The Independent Student Newspaper of St. John's University

The Torch

The Independent Student Newspaper of St. John's University

The Torch

The Independent Student Newspaper of St. John's University

The Torch

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Sending The Message

New York drivers will have to keep their hands on the wheel starting Nov. 1, when a statewide law against texting while driving goes into effect.

According to the Governors Highway Safety Association, a non-profit organization located in Washington D.C., 18 states have already banned text messaging while driving. The association represents state highway safety offices and implements programs to improve road safety.

“The best method is to not use a cell phone at all,” said Jonathan Adkins, the association’s communications director. “What text message is so urgent that it’s worth risking your life or a ticket?”

The current New York State Vehicle and Traffic Law, which went into effect in 2001, states that drivers must use hand-free cell phone devices, such as a Bluetooth, or other headsets when in a car. This is a primary law, meaning that police officers can pull over and ticket drivers who use their cell phones in the car.

Under the new legislation, approved over the summer by the New York State Senate and Assembly and signed by Governor David Paterson, drivers could be fined up to $150 for using handheld devices to send text messages in a moving vehicle. This new bill is a secondary law, meaning that a police officer can only fine drivers for text messaging if they are pulled over for another violation, such as speeding or not wearing a seatbelt.

Queens Assemblymembers said they support this bill because of the dangerous nature of texting while driving.
“With the fast advancement of technology and convenience, this bill is necessary for saving lives,” said Grace Meng, a co-sponsor of the bill. “Texting while driving is in many ways more dangerous than talking on the phone while driving.”

Assemblyman Mark Weprin echoed Meng’s sentiments.
“Distracted driving creates serious safety risks,” he said.

“The ban on text messaging while driving will save lives.”

In a study done by Virgina Tech University’s Transportation Institute in July about the use of cell phones while behind the wheel, drivers who text are 23 times as likely to get into an accident, or almost get into an accident, while drivers who talked on their cell phones were only slighty more likely to get into an accident or near-accident.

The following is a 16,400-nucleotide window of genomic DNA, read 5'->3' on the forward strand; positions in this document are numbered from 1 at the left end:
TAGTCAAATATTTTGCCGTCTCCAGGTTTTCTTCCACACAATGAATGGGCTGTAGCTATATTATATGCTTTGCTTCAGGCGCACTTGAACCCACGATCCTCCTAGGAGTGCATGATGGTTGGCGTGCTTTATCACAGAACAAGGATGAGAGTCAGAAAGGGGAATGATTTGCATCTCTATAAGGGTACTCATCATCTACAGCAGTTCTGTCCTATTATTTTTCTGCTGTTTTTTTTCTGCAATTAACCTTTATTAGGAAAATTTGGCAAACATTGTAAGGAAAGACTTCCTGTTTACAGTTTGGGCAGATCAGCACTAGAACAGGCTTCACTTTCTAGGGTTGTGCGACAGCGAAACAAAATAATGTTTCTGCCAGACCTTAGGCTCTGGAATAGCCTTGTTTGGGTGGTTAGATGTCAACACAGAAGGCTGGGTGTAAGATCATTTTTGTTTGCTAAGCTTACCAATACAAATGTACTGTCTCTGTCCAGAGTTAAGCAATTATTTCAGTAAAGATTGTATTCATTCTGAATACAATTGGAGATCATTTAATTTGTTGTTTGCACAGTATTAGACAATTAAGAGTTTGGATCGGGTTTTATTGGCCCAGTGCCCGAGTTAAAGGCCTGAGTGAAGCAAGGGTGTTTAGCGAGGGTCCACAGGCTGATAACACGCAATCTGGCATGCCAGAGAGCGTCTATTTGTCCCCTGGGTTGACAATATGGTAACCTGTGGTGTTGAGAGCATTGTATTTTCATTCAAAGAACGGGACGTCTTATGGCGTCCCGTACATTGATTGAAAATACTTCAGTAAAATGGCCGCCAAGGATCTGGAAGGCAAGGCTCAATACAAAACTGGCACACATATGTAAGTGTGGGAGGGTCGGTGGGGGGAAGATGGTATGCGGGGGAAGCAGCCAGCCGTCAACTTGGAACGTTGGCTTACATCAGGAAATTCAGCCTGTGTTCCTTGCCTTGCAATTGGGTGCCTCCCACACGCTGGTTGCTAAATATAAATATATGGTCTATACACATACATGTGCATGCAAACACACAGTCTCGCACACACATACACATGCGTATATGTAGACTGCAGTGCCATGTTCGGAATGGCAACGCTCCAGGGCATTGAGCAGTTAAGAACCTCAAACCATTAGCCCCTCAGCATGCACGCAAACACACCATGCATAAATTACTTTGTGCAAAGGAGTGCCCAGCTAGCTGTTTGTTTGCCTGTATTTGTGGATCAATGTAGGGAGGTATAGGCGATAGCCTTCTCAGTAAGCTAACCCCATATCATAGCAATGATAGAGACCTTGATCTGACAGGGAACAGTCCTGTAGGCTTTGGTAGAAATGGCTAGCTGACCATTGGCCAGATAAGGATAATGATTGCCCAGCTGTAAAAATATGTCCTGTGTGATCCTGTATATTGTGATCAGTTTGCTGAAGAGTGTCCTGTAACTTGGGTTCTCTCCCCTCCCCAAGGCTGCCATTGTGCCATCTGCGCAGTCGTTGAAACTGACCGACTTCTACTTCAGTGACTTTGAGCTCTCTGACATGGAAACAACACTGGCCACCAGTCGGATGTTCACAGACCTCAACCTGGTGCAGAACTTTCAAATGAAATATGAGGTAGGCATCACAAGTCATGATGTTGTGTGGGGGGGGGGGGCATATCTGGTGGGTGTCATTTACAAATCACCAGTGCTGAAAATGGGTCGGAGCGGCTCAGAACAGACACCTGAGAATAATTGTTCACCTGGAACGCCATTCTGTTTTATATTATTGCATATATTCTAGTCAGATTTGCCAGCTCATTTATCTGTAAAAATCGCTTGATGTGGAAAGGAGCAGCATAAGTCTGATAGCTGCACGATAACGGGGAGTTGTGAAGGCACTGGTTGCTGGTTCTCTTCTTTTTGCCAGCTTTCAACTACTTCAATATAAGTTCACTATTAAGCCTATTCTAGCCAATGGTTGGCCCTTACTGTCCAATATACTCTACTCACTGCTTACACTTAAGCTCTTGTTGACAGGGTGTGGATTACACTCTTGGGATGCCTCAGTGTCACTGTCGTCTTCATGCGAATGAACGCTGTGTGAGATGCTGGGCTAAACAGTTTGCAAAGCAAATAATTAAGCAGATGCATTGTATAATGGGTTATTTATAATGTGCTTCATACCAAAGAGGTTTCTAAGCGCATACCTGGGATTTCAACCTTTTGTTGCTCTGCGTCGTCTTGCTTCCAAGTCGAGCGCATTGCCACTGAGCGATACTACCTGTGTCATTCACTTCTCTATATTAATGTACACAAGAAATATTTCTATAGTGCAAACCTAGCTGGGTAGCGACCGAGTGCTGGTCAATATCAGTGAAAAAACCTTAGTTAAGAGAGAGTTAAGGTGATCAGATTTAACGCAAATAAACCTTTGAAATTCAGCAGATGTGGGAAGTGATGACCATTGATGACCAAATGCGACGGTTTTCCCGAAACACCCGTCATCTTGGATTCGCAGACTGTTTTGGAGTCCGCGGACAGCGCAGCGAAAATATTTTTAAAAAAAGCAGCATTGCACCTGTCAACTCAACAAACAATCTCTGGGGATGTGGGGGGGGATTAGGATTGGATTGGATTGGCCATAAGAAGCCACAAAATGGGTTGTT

Some St. John’s students said they have text-messaged while driving.

“I’ve driven and texted. I’ll hold my phone in one hand and I still look at the road,” said Michelle Wiltz, a junior.

“It’s better to wait until you’re at a red light. It’s better to do it [text message] in a residential area.”

Kierby Hidalgo, a junior, also said she has text-messaged while driving.

“I’ve actually done it myself, but I think it’s a stupid idea,” she said.

Both of these students said they support the new bill being passed in New York.

“I think it’s good because some people don’t look at the road [while texting],” said Wiltz.

Hidalgo shared a similar feeling. “I think that it [the bill] is great,” she said. “It will save some lives.”

Sophomore Sila Havard said he texts while driving depending on how much traffic there is.

“If I’m just cruising, I’ll text,” he said.

Junior Bora Lee said that her friend got into an accident because she text messaged behind the wheel.

“My friend got into an accident because she skidded and didn’t brake in time,” she said.

Junior Cesiah Moreno, who has texted while being stuck
in traffic, said she thinks accidents can easily happen if someone texts while driving.

“If you’re not paying attention, it’s one of those things that can happen in one second,” she said. “It’s better to be safe than sorry.”

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